The second round of PG&E’s planned power shutoffs have begun in parts of the Peninsula, East Bay and South Bay, leaving an estimated 137,000 customers in the dark amid high fire danger.
The latest outages come as roughly 141,000 customers across the North Bay sit in the dark after the utility shut off their power early Wednesday morning.
At the start, PG&E’s multi-phase power shutoffs — prompted by forecasts calling for dry, gusty weather — were estimated to impact roughly 800,000 customers in parts of several Bay Area counties and across much of Northern and Central California, according to the utility.
Some 50,000 customers in the Sierra Foothills have since had their power restored. PG&E said Wednesday an additional 60,000 to 80,000 customers in the Humboldt County area could see their lights come back on Wednesday night or Thursday morning as crews work to restore power.
It is not known when the rest of the impacted customers spread out across Northern and Central California will have their power restored. PG&E has warned that they might have to do without power for days after the winds subside because “every inch” of the power system must be inspected by helicopters and thousands of groundworkers and declared safe before the grid is reactivated.
PG&E said it planned to turn off power in three phases. The first went into effect around 12 a.m. Wednesday, impacting roughly 513,000 customers across Northern California, including areas of Marin, Napa, Solano and Sonoma counties.
The second phase, which originally was scheduled to begin around 12 p.m. Wednesday, was delayed due to changes in the weather forecast. Phase No. 2 was expected to impact about 234,000 customers in 10 counties, including Alameda, Contra Costa, San Mateo and Santa Clara counties.
A third phase of shutoffs is being considered for about 4,000 customers in Kern County.
The shutoffs mark the most sweeping effort in state history to prevent wildfires caused by windblown power lines. The move comes after two years of catastrophic fires sent PG&E into bankruptcy and forced it to take more aggressive steps to prevent blazes.
Deliberate outages like these could become the new normal in an era in which scientists say climate change is leading to fiercer blazes and longer fire seasons.
The planned outages have prompted many schools and colleges in the Bay Area to cancel classes. See a full list of school closures here.
There were concerns that the power outages would force Caltrans to close the Caldecott and Tom Lantos (Devil’s Slide) Tunnels, but both will remain open. Crews brought in temporary generators to power the Caldecott Tunnel and rerouted power to keep the Tom Lantos Tunnels open.
In anticipation of the shutoffs, Sonoma County and Santa Clara County declared a local emergency in response.
The city of Morgan Hill enforced a curfew Wednesday night through Thursday morning in areas impacted by the shutoff.
“This curfew is for the safety of the community to reduce the opportunity of crime,” the city of Morgan Hill said in a Facebook post.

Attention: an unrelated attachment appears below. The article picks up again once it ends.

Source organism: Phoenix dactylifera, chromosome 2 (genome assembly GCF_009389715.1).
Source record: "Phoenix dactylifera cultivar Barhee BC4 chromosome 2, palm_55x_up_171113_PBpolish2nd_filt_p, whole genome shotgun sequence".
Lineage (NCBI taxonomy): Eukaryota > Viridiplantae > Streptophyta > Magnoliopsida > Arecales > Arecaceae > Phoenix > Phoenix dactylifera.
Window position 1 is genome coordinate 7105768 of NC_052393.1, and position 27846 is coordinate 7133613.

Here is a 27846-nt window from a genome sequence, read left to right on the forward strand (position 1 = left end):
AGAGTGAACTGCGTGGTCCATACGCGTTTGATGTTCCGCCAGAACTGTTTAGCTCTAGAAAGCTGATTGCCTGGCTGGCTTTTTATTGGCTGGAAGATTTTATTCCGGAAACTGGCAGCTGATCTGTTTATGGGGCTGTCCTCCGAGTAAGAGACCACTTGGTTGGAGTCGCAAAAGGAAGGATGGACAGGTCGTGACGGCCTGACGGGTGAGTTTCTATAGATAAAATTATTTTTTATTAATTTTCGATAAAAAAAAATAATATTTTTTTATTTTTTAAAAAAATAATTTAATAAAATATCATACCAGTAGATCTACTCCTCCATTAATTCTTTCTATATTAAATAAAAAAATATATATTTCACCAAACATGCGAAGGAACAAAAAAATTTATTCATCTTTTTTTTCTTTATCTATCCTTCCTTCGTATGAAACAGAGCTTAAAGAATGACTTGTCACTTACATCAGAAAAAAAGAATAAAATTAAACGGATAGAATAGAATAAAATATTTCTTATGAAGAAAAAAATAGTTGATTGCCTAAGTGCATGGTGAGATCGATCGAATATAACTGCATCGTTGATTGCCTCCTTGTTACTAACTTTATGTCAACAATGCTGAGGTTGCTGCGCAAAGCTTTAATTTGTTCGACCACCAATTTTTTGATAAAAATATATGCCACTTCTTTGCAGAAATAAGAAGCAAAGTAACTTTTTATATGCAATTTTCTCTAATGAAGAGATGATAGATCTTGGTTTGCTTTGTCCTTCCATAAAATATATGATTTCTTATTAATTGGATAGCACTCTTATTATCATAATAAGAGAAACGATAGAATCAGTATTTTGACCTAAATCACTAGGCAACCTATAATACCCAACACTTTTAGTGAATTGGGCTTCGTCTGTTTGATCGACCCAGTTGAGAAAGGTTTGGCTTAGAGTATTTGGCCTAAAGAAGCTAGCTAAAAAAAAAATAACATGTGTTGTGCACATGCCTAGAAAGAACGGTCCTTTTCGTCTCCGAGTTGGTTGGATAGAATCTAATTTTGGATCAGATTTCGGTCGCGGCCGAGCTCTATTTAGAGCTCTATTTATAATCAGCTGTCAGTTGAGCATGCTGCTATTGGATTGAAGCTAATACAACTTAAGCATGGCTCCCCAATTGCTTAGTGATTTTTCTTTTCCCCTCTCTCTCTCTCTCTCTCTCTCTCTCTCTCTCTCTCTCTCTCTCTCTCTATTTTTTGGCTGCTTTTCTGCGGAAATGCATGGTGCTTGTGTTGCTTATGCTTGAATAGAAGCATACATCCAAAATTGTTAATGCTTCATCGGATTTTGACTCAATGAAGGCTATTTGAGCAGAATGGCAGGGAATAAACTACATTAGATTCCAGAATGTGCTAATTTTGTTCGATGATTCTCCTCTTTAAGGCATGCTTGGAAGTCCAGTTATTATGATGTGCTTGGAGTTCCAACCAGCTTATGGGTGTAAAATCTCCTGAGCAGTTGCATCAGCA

The county-by-county breakdown below shows how many Bay Area customers are expected to be impacted by the shutoffs:
- Alameda County: 32,680 customers in Oakland, Castro Valley, Fremont, Union City, Berkeley, Hayward, San Leandro, Sunol, Pleasanton, Livermore.
- Contra Costa County: 51,310 customers in San Ramon, Orinda, Lafayette, Moraga, Pinole, Richmond, Kensington, Walnut Creek, Pleasant Hill, El Cerrito, El Sobrante, Berkeley, Canyon, San Pablo, Pittsburg, Rodeo, Concord, Albany, Antioch, Martinez.
- Marin County: 9,855 customers in Bolinas, Fairfax, Mill Valley, Muir Beach, Olema, Sausalito, Stinson Beach.
- Napa County: 32,124 customers in Napa, Saint Helena, Calistoga, Angwin, Pope Valley, Rutherford, Oakville, Deer Park, Lake Berryessa, Yountville, American Canyon.
- San Mateo County: 14,766 customers in Half Moon Bay, El Granada, Woodside, Moss Beach, Montara, Portola Valley, Pescadero, La Honda, Redwood City, San Gregorio, Loma Mar, San Mateo, Menlo Park, Emerald Hills, Pacifica, Princeton, Davenport, Palo Alto.
- Santa Clara County: 38,250 customers in San Jose, Morgan Hill, Cupertino, Los Gatos, Saratoga, Redwood Estates, Milpitas, Sunnyvale, Los Altos, Los Altos Hills, Coyote, Gilroy, Mount Hamilton, Palo Alto, Holy City.
- Solano County: 32,863 customers in Fairfield, Vacaville, Suisun City, Vallejo, Dixon.
- Sonoma County: 66,289 customers in Santa Rosa, Sonoma, Petaluma, Healdsburg, Cloverdale, Glen Ellen, Penngrove, Geyserville, Kenwood, Rohnert Park, Windsor, Annapolis, Stewarts Point, Cotati, Cazadero, Guerneville, Larkfield, El Verano, Boyes Hot Springs, Fulton, Bodega Bay.
#PSPS Zip Code Alerts: To enroll call 1-877-9000-PGE. Alerts will be delivered via automated call. To sign up for text alerts, text “ENROLL” to 97633: https://t.co/BDFpWQUVLDpic.twitter.com/GgvS2Nv6JC
— PG&E (@PGE4Me) October 8, 2019
Are you prepared for an extended outage? 1) Update your contact info, 2) Review your emergency plan, 3) Check on those who need special help, young & elderly, 4) Have enough water, food & other supplies, 5) Ensure generators are ready to safely use. https://t.co/92ha3cpXyhpic.twitter.com/xoxriJZNd9
— PG&E (@PGE4Me) October 8, 2019
The Associated Press contributed to this report.
This post was originally posted at http://www.nbcbayarea.com/news/local/Bay-Area-Braces-for-Historic-Power-Outage-to-Continue-562676321.html.